What we usually think of when we hear “Heaven” is the intermediate state. That’s where we go when we die. It’s the place we’ll live until the resurrection. But it’s not the place we’ll live forever. That place, where God will come down to dwell with his people, is called The New Earth (Revelation 21:1-3).
Our minds rarely go to the eternal state, where we’ll spend eternity...where we’ll live forever after the culminating event of human history that’s linked to Christ’s return—our resurrection. We’ll reign over a resurrected universe, centered on a resurrected earth, with its capital city the resurrected Jerusalem. Carefully read Revelation 21-22 and many other passages, and you’ll discover life on a new earth described in familiar ways. We will eat, drink, work, play, worship, discover, invent, travel, etc. The references to “nations” on the new earth suggests civilizations will be resurrected, including human cultures with distinctive ethnic traits (Revelation 21:24, 26). There will be resurrected nature and human culture. Together these elements combine to distinguish the eternal state, where God will come down and live with his people. So the word “Heaven” can be properly used of both the intermediate state, where we go when we die, and the future state, where we’ll live as resurrected people. That’s why I use it to refer to both in this handout.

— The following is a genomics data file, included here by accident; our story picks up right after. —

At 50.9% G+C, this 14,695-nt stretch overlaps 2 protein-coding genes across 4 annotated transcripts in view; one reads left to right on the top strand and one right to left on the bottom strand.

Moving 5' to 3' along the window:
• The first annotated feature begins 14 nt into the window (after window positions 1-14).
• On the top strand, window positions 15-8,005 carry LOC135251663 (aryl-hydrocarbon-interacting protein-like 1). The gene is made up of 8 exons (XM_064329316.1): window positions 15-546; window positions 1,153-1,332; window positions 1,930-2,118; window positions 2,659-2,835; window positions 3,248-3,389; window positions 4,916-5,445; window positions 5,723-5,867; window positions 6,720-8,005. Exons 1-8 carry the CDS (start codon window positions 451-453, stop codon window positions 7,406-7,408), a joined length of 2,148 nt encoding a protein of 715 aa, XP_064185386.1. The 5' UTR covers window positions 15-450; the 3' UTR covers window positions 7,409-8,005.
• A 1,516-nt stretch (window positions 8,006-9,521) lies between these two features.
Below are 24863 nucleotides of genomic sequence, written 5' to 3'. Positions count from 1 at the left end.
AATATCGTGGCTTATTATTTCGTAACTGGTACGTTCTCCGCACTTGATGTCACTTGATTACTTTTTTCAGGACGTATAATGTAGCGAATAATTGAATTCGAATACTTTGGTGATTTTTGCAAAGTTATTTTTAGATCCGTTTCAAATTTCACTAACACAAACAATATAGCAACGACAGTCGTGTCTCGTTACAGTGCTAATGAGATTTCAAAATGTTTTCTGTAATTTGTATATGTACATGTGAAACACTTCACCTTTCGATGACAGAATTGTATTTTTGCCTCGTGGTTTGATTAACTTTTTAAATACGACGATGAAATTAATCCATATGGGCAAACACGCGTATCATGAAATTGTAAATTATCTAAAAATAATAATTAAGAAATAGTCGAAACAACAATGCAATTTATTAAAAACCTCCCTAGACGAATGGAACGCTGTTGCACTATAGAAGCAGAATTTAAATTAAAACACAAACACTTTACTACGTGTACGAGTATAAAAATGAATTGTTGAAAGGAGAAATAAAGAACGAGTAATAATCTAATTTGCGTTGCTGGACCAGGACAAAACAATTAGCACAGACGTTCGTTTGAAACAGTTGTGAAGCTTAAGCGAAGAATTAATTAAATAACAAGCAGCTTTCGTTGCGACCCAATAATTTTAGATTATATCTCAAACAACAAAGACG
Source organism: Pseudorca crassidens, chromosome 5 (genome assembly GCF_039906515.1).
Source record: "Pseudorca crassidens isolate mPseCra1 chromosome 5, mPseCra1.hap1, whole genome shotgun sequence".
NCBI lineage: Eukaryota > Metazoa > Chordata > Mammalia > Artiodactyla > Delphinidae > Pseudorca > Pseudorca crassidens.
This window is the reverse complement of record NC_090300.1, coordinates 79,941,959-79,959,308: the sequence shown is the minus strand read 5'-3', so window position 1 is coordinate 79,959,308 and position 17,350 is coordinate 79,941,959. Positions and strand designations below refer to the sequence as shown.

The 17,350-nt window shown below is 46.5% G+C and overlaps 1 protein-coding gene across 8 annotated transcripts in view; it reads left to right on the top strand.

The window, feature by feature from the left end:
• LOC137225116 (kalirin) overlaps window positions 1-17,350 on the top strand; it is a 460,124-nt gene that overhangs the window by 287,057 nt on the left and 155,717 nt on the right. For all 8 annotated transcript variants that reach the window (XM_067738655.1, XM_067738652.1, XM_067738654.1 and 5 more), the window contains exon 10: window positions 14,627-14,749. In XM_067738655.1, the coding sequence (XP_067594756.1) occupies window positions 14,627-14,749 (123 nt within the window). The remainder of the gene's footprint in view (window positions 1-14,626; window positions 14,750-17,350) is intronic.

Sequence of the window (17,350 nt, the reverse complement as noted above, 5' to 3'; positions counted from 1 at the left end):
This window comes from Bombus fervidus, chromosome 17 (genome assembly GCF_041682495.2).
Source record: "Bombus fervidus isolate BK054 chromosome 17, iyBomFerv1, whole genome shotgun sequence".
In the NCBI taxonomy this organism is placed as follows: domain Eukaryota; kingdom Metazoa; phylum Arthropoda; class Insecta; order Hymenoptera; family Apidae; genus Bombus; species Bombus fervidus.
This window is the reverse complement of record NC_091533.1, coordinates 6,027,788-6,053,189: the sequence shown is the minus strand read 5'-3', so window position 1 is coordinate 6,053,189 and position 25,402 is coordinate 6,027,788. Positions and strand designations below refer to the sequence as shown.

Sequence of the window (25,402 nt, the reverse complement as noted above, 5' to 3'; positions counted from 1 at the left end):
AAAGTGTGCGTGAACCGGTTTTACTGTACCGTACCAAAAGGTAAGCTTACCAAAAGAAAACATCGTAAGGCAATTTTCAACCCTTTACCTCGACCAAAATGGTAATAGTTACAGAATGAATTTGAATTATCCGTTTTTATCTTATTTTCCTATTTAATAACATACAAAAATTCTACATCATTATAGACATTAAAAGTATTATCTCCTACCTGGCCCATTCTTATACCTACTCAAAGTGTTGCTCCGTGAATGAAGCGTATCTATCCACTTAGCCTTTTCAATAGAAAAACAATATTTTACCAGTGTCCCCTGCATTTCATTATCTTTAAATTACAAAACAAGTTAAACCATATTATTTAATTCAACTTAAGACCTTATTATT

Books on Heaven often fail to distinguish between the intermediate and eternal states, largely because the same word “Heaven” is used of both. The same word can be used of God’s different dwelling places, but we need to keep clear in our minds the major differences between them. In my book on heaven, when referring to the present Heaven, where believers go when we die, I often use the term “intermediate Heaven” or “third Heaven,” which Paul used of the place he’d been taken (2 Corinthians 12:2). I refer to the New Earth as just that, or I call it the eternal or “ultimate” Heaven.
The New Earth as a physical place isn’t an invention of short-sighted human imagination. Rather, it’s the invention of a transcendent God, who chose not only to make physical man to live on a physical earth, but chose to become a man on that same earth, that he might redeem man and earth, to enjoy forever the company of men in a world made for them—a world called The New Earth (Isaiah 65:17; 66:22). It is that world that we are to be looking forward to (2 Peter 3:14).
For more information on this subject, see Randy Alcorn's book Heaven.